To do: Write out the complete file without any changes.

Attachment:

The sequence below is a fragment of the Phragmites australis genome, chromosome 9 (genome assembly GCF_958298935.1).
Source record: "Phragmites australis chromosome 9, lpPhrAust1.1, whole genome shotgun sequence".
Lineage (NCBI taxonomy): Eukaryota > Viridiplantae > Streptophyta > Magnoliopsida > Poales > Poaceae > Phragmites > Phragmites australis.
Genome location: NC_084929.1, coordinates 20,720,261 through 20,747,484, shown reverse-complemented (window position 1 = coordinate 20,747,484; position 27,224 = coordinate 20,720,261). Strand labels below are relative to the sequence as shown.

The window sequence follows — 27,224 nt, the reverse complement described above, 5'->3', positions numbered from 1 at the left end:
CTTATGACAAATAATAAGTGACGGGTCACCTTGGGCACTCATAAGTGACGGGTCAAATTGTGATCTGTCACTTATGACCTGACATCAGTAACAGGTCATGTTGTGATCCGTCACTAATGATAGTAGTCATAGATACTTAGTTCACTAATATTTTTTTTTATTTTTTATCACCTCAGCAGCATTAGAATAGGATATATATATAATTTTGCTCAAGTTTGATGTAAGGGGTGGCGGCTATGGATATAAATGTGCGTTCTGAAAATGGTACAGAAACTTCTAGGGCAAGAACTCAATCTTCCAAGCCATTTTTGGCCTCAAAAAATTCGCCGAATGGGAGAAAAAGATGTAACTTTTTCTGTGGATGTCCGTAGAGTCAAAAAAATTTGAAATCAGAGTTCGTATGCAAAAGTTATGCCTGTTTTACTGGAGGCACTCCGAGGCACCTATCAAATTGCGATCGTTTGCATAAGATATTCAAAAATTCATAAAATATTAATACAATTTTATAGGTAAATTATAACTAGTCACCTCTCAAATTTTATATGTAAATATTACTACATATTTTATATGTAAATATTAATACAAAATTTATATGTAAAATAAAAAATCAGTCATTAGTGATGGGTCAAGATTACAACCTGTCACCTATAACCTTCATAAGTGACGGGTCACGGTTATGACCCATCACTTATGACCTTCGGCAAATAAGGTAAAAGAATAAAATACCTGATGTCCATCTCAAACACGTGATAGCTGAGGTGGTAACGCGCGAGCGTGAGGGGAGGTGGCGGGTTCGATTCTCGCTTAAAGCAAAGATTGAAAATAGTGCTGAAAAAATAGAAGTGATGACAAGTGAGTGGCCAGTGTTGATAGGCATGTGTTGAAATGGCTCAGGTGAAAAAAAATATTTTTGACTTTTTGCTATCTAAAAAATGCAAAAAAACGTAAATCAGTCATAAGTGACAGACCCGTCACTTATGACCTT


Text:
The sequence below is a fragment of the Phragmites australis genome, chromosome 9 (genome assembly GCF_958298935.1).
Source record: "Phragmites australis chromosome 9, lpPhrAust1.1, whole genome shotgun sequence".
Lineage (NCBI taxonomy): Eukaryota > Viridiplantae > Streptophyta > Magnoliopsida > Poales > Poaceae > Phragmites > Phragmites australis.
Genome location: NC_084929.1, coordinates 20,720,261 through 20,747,484, shown reverse-complemented (window position 1 = coordinate 20,747,484; position 27,224 = coordinate 20,720,261). Strand labels below are relative to the sequence as shown.

The window sequence follows — 27,224 nt, the reverse complement described above, 5'->3', positions numbered from 1 at the left end:
CTTATGACAAATAATAAGTGACGGGTCACCTTGGGCACTCATAAGTGACGGGTCAAATTGTGATCTGTCACTTATGACCTGACATCAGTAACAGGTCATGTTGTGATCCGTCACTAATGATAGTAGTCATAGATACTTAGTTCACTAATATTTTTTTTTATTTTTTATCACCTCAGCAGCATTAGAATAGGATATATATATAATTTTGCTCAAGTTTGATGTAAGGGGTGGCGGCTATGGATATAAATGTGCGTTCTGAAAATGGTACAGAAACTTCTAGGGCAAGAACTCAATCTTCCAAGCCATTTTTGGCCTCAAAAAATTCGCCGAATGGGAGAAAAAGATGTAACTTTTTCTGTGGATGTCCGTAGAGTCAAAAAAATTTGAAATCAGAGTTCGTATGCAAAAGTTATGCCTGTTTTACTGGAGGCACTCCGAGGCACCTATCAAATTGCGATCGTTTGCATAAGATATTCAAAAATTCATAAAATATTAATACAATTTTATAGGTAAATTATAACTAGTCACCTCTCAAATTTTATATGTAAATATTACTACATATTTTATATGTAAATATTAATACAAAATTTATATGTAAAATAAAAAATCAGTCATTAGTGATGGGTCAAGATTACAACCTGTCACCTATAACCTTCATAAGTGACGGGTCACGGTTATGACCCATCACTTATGACCTTCGGCAAATAAGGTAAAAGAATAAAATACCTGATGTCCATCTCAAACACGTGATAGCTGAGGTGGTAACGCGCGAGCGTGAGGGGAGGTGGCGGGTTCGATTCTCGCTTAAAGCAAAGATTGAAAATAGTGCTGAAAAAATAGAAGTGATGACAAGTGAGTGGCCAGTGTTGATAGGCATGTGTTGAAATGGCTCAGGTGAAAAAAAATATTTTTGACTTTTTGCTATCTAAAAAATGCAAAAAAACGTAAATCAGTCATAAGTGACAGACCCGTCACTTATGACCTT